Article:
Deportation of undocumented immigrants is at a nine-year low nationally, and the numbers are not expected to return to the historic highs seen in President Barack Obama’s first term unless November elections lead to a new direction on U.S. immigration policy.
The Obama administration, in its first term, deported a record number of undocumented immigrants, peaking at 409,849 in fiscal year 2012. Within three years, that number had decreased nearly 43 percent, to 235,413 – the lowest figure since 2006, according to Immigration and Customs Enforcement.
The government credits more resources for security and technology in deterring potential border crossers, thereby reducing border patrol apprehensions by half since President George W. Bush’s administration. Meanwhile, Mexico’s unemployment rate is at a low of 4 percent, and the Mexican government is deporting many Central Americans before they reach the U.S. border.
The decline in interior deportations stemmed in large part from a policy started in 2011 and furthered in 2014 by the Department of Homeland Security, which oversees ICE, prioritizing deportation of criminals – threats to national security, felons and those with multiple or significant misdemeanors.
And it remains in place, even though the Supreme Court case in June overturned a key piece of Obama’s immigration policy.
That case, in which justices deadlocked 4-4, upheld an appeals court ruling blocking an executive action by Obama known as the Deferred Action for Parents of Americans and Lawful Permanent Residents (DAPA) program. In theory, it put at risk an estimated 5 million undocumented immigrants – 51,000 in Nevada – eligible for protection from deportation.
But UNLV law professor Michael Kagan, who directs the immigration clinic on campus, said that since the case did not affect the underlying DHS policy, it will not have much impact on deportation numbers.
“Only people without serious criminal records would be eligible for DAPA, and people without serious criminal records are not priorities for deportation under current ICE policies,” he said.
That policy is reflected in the deportation data. Out of 69,478 interior deportations — excluding border areas and ports of entry – in fiscal 2015, 91 percent involved immigrants previously convicted of a crime. Similarly, 88 percent of the 1,161 deportations reported for the month of June by the regional Salt Lake City ICE field office, which oversees Nevada, Idaho, Montana and Utah, involved criminals. Data for individual states was not available.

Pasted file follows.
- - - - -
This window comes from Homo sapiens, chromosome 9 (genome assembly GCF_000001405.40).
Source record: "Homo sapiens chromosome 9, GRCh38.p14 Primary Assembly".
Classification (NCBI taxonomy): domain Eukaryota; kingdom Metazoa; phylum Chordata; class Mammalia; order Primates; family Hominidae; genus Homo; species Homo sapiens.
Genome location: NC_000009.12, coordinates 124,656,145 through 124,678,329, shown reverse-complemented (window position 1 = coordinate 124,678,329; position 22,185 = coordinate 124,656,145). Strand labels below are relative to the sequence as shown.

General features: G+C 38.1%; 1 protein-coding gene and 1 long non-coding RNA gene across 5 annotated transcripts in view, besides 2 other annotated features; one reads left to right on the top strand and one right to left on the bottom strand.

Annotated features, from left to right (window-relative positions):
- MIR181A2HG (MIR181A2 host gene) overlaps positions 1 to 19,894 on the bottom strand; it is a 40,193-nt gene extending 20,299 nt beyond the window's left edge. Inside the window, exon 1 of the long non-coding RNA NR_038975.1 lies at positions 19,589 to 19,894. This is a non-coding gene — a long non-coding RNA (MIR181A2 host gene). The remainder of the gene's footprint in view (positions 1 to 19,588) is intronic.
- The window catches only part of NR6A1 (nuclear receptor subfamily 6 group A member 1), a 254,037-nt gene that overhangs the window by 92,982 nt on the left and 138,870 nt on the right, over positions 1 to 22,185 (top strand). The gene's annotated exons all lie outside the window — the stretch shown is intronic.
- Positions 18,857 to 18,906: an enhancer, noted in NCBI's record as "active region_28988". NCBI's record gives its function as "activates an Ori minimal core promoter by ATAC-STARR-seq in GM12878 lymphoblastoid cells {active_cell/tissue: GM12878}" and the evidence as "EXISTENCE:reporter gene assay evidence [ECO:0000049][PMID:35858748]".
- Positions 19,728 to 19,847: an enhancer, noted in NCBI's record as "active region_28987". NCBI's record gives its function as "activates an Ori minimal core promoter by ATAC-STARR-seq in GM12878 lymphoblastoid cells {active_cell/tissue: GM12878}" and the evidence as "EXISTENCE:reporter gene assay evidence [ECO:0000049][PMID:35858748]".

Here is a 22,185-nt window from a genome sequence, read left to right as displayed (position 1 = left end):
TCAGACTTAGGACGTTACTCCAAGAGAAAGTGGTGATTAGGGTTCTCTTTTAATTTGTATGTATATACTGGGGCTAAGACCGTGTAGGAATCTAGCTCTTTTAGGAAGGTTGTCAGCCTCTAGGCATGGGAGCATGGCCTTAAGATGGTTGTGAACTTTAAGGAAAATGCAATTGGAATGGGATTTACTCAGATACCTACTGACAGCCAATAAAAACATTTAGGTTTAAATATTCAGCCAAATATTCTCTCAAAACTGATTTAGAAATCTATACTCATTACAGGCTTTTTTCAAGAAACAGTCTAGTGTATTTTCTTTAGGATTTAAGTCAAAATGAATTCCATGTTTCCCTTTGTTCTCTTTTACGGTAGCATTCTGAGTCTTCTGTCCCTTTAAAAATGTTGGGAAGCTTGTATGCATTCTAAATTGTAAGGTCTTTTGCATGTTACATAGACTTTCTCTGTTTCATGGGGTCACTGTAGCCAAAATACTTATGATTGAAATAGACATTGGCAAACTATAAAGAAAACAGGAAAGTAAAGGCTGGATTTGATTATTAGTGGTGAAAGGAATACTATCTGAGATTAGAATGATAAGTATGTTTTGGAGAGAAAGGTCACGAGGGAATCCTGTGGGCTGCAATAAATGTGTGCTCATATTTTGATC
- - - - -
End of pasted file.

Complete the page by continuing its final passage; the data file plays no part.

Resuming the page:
That trend also is reflected in U.S. immigration courts. The number of criminally based cases has declined in recent years, according to latest figures from the Transactional Records Access Clearinghouse at Syracuse University, which showed they comprised about 7 percent of total cases in Nevada and 7.5 percent nationally.
“One primary reason for the drop in criminal cases in immigration court is that Obama administration policies have greatly restricted ICE enforcement activity, to the point where they are taking action against far fewer criminal aliens than before,” said Jessica Vaughan, director of policy studies at the Center for Immigration Studies and a critic of Obama’s immigration policies.
About 35 percent of respondents in cases completed in Nevada for fiscal year 2016 will be ordered to leave the country, according to TRAC, which projected the numbers from the first 10 months of the fiscal year ending Sept. 30. Another 5 percent will be granted voluntary departure and will leave at their own expense.
About 42 percent of immigration cases are being closed administratively, according to TRAC.
There are many reasons that can happen, such as an application for asylum, petition for a visa, or a provisional waiver.
“(That) means the case is taken off the docket and put on a suspense docket,” said Judge Dana Marks, president of the National Association of Immigration Judges. Applications often go to U.S. Citizenship and Immigration Services.
Kagan, the UNLV law professor, said the process reflects the U.S. immigration system’s bureaucratic tangle.
“We have a very inefficiently designed immigration system in which people are brought to court, only to ultimately claim a benefit that has to be processed by a different agency,” he said.
Since November 2011, ICE also has been retroactively removing low-priority cases from the docket indefinitely under a policy known as prosecutorial discretion.
Prosecutorial discretion accounted for about 14 percent of administratively closed cases in the Las Vegas immigration court from October 2013 to July 31, 2016, according to TRAC.
Critics of Obama’s immigration policy say the policy rewards immigrants who entered the country illegally.
“ICE is taking a pass on cases that were already in the court system, a lot of them are being closed administratively if they don’t meet the priorities,” said Vaughan of the Center for Immigration Studies. “They are closing cases right and left … simply because the administration does not want to deport anyone but serious criminals.”
The November election is the wild card in whether Obama’s policy on deportations will prevail.
If Democrat Hillary Clinton is elected president, she is likely to largely continue Obama’s policies. If Republican Donald Trump prevails, he could order ICE to step up deportations, though he has recently indicated he would be willing to “work with” law-abiding undocumented immigrants.
“Depending on which president we elect, we might continue to see an expansion of prosecutorial discretion for immigrants who don’t have serious criminal records, or we might see ICE try to take aggressive action to round up people who are in technical violation of the immigration law,” said Kagan.